With less than two weeks to go until the coalition government’s latest tax cut for small businesses is introduced, many employers are asking the same two questions: am I eligible and, if so, how can I claim?
Before we explore these questions, I would like to share a little background detail.
Cutting the ‘tax on jobs’
The Employment Allowance, first announced by chancellor George Osborne at Budget 2013, will enable more than 1.25 million UK businesses and charities to reduce their annual National Insurance bill by up to £2,000.
Of these, an estimated 450,000 firms will no longer need to make employer Class 1 National Insurance Contributions (NICs) at all.
The tax cut – part of the government’s drive to boost levels of job creation amongst small firms – is available from 6th April 2014.
More than 90% of the benefit will go to small businesses employing fewer than 50 members of staff, according to ministers.
To put the changes into context, a company with 10 full-time members of staff (aged 21 or over) on national minimum wage will be in line to receive a tax cut of over 40% (from £4,870 down to £2,870).
A small business will be able to employ four adults or ten 18-20 year-olds full-time on the national minimum wage, completely free from the burden of employer NICs.
The reform has been applauded by pro-enterprise groups including the Federation of Small Businesses (FSB) and British Chambers of Commerce (BCC).
John Longworth, director general at the BCC, said: “The new Employment Allowance will help our smallest companies take on staff, and will give many businesses an important confidence boost.
“In particular, this measure will create a strong incentive for a new or start-up business to hire its first employee.”
Research by the FSB has revealed that 29% of its members plan to use the £2,000 ‘cash back’ to increase pay for existing employees, while 28% intend to take on additional employees.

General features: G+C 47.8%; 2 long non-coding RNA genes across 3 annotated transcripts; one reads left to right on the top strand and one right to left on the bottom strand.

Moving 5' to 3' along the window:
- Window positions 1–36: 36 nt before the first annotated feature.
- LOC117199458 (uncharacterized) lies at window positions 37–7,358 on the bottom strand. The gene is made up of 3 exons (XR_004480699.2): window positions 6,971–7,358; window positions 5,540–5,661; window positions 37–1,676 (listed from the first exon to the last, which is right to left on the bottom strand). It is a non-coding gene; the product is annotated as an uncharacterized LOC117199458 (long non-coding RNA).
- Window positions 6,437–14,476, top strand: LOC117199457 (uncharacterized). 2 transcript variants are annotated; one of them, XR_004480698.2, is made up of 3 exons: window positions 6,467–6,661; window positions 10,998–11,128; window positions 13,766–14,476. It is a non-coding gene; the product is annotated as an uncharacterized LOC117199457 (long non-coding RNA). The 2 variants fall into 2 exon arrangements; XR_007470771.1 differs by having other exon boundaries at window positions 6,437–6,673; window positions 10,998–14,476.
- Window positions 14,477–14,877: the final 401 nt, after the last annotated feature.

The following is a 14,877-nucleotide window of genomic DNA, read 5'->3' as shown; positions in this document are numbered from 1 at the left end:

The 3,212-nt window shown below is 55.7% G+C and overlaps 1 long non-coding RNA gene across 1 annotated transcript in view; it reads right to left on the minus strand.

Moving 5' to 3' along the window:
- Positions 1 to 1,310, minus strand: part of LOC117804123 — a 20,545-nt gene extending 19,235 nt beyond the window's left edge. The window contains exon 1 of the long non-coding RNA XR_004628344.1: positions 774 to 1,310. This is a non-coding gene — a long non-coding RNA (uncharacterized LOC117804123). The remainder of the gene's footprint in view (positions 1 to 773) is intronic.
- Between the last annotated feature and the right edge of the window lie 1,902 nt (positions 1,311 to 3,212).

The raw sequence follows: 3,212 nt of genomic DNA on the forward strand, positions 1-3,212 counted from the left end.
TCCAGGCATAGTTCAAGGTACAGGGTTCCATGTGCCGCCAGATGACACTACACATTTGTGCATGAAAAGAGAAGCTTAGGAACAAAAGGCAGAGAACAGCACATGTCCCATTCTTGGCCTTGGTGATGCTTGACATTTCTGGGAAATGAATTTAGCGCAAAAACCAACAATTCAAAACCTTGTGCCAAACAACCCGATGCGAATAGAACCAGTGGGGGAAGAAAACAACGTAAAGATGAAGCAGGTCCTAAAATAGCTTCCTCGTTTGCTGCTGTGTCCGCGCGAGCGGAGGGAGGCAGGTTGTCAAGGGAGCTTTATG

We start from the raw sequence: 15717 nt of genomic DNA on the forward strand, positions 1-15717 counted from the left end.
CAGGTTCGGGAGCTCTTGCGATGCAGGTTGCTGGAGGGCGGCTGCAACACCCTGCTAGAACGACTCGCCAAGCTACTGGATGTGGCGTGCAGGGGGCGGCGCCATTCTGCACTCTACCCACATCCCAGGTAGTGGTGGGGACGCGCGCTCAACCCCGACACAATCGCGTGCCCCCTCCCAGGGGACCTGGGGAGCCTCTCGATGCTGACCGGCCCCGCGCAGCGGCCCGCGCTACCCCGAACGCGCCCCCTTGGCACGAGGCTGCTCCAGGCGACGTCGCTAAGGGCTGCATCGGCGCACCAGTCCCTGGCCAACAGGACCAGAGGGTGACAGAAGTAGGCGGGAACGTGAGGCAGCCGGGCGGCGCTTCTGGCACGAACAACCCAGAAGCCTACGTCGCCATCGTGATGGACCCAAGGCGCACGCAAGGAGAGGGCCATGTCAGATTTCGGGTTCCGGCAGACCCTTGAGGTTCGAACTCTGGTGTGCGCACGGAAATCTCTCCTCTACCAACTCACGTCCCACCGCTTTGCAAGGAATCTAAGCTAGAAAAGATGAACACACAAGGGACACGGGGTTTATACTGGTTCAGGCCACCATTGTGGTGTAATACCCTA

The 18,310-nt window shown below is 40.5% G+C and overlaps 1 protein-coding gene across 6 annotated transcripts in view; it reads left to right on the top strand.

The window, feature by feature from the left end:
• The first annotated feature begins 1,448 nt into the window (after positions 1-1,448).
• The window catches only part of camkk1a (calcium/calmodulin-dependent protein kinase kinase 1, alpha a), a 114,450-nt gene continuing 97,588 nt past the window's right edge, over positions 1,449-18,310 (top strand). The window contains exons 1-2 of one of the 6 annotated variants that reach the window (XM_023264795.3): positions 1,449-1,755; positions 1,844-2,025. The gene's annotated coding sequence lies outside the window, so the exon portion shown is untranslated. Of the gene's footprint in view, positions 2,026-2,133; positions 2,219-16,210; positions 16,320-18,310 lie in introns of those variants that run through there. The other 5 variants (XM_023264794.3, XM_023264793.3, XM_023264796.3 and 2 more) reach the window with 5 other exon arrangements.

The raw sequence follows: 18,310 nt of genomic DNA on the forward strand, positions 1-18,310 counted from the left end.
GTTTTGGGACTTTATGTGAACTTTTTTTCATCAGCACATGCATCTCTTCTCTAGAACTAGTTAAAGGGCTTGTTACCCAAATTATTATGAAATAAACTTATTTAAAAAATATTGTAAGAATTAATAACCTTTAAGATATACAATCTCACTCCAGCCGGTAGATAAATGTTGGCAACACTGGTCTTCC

Exclusions and how to claim the Employment Allowance
According to the legislation, employers can claim the Employment Allowance if they are a business or charity (including a community amateur sports club) that pays employer Class 1 NICs on their employees’ or directors’ earnings.
A business or charity can only claim the £2,000 allowance against one PAYE scheme – even if it runs multiple schemes.
Certain employers, such as those that employ people to carry out “personal, household or domestic work” are excluded and therefore unable to claim the allowance. Public bodies such as local councils are also ineligible. Click here for a full list of excluded employers.
If you think you are eligible, and would like to find out more, click the following link to read the official HMRC / Treasury guidance on how to claim your employment allowance.
Employment allowance: how will you spend yours?
In the run up to the scheme’s launch, small business owners took to Twitter to share how they plan to put their £2,000 to work, using the hashtag #2kcashback, with many looking to increase their headcount with the help of the lucrative scheme.
If you’re an employer looking to capitalise on the new Employment Allowance, we would love to hear how you plan to invest your National Insurance savings. Why not leave a comment in the box below or get in touch with us on Twitter?